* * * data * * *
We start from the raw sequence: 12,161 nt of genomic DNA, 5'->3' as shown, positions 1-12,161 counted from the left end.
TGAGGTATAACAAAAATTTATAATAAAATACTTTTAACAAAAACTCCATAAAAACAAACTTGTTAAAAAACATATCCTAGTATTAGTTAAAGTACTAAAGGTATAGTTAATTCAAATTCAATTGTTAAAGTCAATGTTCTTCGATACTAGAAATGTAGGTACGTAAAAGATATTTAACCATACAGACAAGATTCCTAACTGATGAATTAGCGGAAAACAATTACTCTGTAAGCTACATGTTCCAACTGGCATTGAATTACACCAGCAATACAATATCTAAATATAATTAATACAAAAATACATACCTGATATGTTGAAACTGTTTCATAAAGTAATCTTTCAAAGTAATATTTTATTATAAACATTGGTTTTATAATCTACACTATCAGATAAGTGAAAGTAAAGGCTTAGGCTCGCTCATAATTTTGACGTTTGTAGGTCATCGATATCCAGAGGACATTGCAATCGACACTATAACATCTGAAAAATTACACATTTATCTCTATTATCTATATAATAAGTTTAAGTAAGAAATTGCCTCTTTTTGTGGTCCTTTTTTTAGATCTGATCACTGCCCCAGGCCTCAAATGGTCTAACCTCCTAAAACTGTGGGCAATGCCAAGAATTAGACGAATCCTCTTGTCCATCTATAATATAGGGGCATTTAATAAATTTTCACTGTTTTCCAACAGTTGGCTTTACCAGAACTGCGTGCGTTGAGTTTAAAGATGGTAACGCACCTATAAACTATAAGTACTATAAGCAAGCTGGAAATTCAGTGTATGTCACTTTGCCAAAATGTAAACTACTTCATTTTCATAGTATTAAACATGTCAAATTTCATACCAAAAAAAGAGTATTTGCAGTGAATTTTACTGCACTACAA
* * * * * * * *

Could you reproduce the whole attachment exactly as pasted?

We start from the raw sequence: 12,161 nt of genomic DNA, 5'->3' as shown, positions 1-12,161 counted from the left end.
TGAGGTATAACAAAAATTTATAATAAAATACTTTTAACAAAAACTCCATAAAAACAAACTTGTTAAAAAACATATCCTAGTATTAGTTAAAGTACTAAAGGTATAGTTAATTCAAATTCAATTGTTAAAGTCAATGTTCTTCGATACTAGAAATGTAGGTACGTAAAAGATATTTAACCATACAGACAAGATTCCTAACTGATGAATTAGCGGAAAACAATTACTCTGTAAGCTACATGTTCCAACTGGCATTGAATTACACCAGCAATACAATATCTAAATATAATTAATACAAAAATACATACCTGATATGTTGAAACTGTTTCATAAAGTAATCTTTCAAAGTAATATTTTATTATAAACATTGGTTTTATAATCTACACTATCAGATAAGTGAAAGTAAAGGCTTAGGCTCGCTCATAATTTTGACGTTTGTAGGTCATCGATATCCAGAGGACATTGCAATCGACACTATAACATCTGAAAAATTACACATTTATCTCTATTATCTATATAATAAGTTTAAGTAAGAAATTGCCTCTTTTTGTGGTCCTTTTTTTAGATCTGATCACTGCCCCAGGCCTCAAATGGTCTAACCTCCTAAAACTGTGGGCAATGCCAAGAATTAGACGAATCCTCTTGTCCATCTATAATATAGGGGCATTTAATAAATTTTCACTGTTTTCCAACAGTTGGCTTTACCAGAACTGCGTGCGTTGAGTTTAAAGATGGTAACGCACCTATAAACTATAAGTACTATAAGCAAGCTGGAAATTCAGTGTATGTCACTTTGCCAAAATGTAAACTACTTCATTTTCATAGTATTAAACATGTCAAATTTCATACCAAAAAAAGAGTATTTGCAGTGAATTTTACTGCACTACAA